Thursday, April 22, 2010
Heirloom Devil's Food Cake
Heirloom Devil's Food Cake - made April 8, 2010 from Chocolate Chocolate by Lisa Yockelson
I turned to baking as a crutch to get me through what would turn out to be a weekend vigil at the hospital for my uncle’s final days. I made this devil’s food cake to keep myself busy before it was time to go see him at the hospital. I had made this recipe before and my notes said it had turned out pretty well. I made it again and it did turn out well – the texture was moist and a bit dense but not too heavy. The chocolate butter frosting was rich but not as overwhelming as the one for the Godiva chocolate cake. But I will admit the Godiva chocolate cake itself was the better cake. It had more flavor and a slightly softer texture which wasn’t as dense. If I’m in the mood for an all-chocolate cake again, I would pair the Godiva Ultimate Chocolate Layer Cake with the Chocolate Butter Frosting and call it a day. I didn’t time how long the layers took (I hardly ever do) but you do need to keep an eye on baking time, especially with chocolate cakes since you can’t rely on them turning golden brown or other visual cues to tell you they’re done. By the time a chocolate cake looks done, it’s probably overbaked, especially if the top feels really firm and/or there are cracks on top.
Devil’s Food Batter
2 ¼ cups bleached all-purpose flour
1 teaspoon baking soda
½ teaspoon salt
12 tablespoons (1 ½ sticks) unsalted butter, softened
1 ¾ cup plus 1 tablespoon granulated sugar
3 large eggs
1 ¾ teaspoons vanilla extract
3 ounces unsweetened chocolate, melted and cooled to tepid
1 ¼ cups buttermilk, whisked well
Chocolate Butter Frosting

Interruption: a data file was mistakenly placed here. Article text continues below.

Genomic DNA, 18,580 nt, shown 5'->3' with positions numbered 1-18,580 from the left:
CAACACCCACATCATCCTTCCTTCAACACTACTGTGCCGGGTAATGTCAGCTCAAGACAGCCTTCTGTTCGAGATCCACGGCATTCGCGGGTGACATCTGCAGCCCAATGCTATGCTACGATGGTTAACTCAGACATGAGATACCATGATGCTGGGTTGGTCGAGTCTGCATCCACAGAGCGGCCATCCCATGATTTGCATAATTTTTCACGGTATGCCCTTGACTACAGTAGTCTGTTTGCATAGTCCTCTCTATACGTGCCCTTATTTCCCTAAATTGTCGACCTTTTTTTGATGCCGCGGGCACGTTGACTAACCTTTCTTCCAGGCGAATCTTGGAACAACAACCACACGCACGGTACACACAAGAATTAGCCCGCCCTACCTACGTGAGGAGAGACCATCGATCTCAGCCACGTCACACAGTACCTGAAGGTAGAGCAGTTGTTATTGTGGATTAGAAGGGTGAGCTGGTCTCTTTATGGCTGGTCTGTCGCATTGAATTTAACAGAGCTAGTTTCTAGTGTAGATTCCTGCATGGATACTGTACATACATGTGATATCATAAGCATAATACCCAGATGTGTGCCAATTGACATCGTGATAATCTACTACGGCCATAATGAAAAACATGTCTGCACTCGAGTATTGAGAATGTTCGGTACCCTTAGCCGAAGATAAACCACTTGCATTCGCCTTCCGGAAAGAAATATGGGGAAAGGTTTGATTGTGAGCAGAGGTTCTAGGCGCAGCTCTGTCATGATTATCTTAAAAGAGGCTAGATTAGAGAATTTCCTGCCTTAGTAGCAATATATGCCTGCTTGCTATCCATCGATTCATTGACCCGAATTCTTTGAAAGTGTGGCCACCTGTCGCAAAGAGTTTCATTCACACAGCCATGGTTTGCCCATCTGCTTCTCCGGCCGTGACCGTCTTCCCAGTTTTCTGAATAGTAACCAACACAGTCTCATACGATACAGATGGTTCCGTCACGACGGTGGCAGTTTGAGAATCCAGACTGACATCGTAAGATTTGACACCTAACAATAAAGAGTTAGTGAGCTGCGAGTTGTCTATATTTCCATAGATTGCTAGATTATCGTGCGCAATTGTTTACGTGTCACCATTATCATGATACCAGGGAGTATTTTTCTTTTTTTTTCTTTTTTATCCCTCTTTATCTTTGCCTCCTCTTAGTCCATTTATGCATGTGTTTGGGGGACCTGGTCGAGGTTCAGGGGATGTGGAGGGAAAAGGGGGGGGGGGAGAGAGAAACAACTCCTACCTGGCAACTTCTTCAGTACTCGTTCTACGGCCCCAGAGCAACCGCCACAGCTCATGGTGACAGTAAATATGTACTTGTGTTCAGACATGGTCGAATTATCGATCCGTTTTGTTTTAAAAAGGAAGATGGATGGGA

1. Preheat the oven to 350˚F. Lightly grease the inside of two 9-inch layer cake pans (1 ½ inches deep) with shortening, line the bottom of each pan with a circle of waxed paper cut to fit, grease the paper, and dust with flour.
2. Mix the batter: Sift the flour, baking soda, and salt onto a sheet of waxed paper.
3. Cream the butter in the large bowl of a freestanding electric mixer on moderate speed for 3 minutes. Add the sugar in 3 additions, beating for 1 minute after each portion is added. Add the eggs, one at a time, beating for 45 seconds after each addition. Blend in the vanilla extract and melted chocolate. On low speed, alternately add the sifted mixture in 3 additions with the buttermilk in 2 additions, beginning and ending with the sifted mixture. Scrape down the sides of the mixing bowl frequently to keep the batter even-textured.
4. Spoon the batter into the prepared pans, dividing it evenly between them. Spread the batter evenly.
5. Bake and cool the layers: Bake the cake layers in the preheated oven for 30 minutes, or until risen, set and a toothpick inserted in the center of each layer withdraws clean (or with a few crumbs attached). Cool the layers in the pans on racks for 10 minutes. Invert the layers onto other cooling racks, peel away the waxed paper, and cool completely.
6. Set up the serving plate: Tear off four 3-inch-wide strips of waxed paper. Place the strips in the shape of a square on the outer 3 inches of a cake plate.
7. Assemble and frost the cake: Center one cake layer on the plate (partially covering the waxed paper square; the strips should extend by at least 1 inch). Spread over a layer of frosting. Carefully position the second layer on top. Frost the top and sides of the cake, swirling the frosting as you go. Once set, gently remove and discard the strips of paper. Let the cake stand for 1 hour before slicing and serving.
Bake and serve within 1 day
Chocolate Butter Frosting
4 ½ cups confectioners’ sugar, sifted
1/8 teaspoon salt
5 ounces unsweetened chocolate, melted and cooled to tepid
2 teaspoons vanilla extract
7 tablespoons milk, heated to tepid
8 tablespoons (1 stick) unsalted butter, cut into chunks, softened
1. Place the confectioners’ sugar, salt, melted chocolate, vanilla extract and milk in the bowl of a heavy-duty freestanding electric mixer fitted with the flat paddle. Scatter over the chunks of butter and beat on moderately low speed for 2 minutes to being the mixing process.
2. When the frosting begins to come together, raise the speed to moderate and beat for 3 minutes, or until very smooth. Scrape down the sides of the mixing bowl to keep the frosting even-textured.
3. Increase the speed to high and beat for 2 minutes, or until very creamy. Adjust the texture of the frosting to spreading consistency, as needed, for adding additional teaspoons of milk or tablespoons of confectioners’ sugar.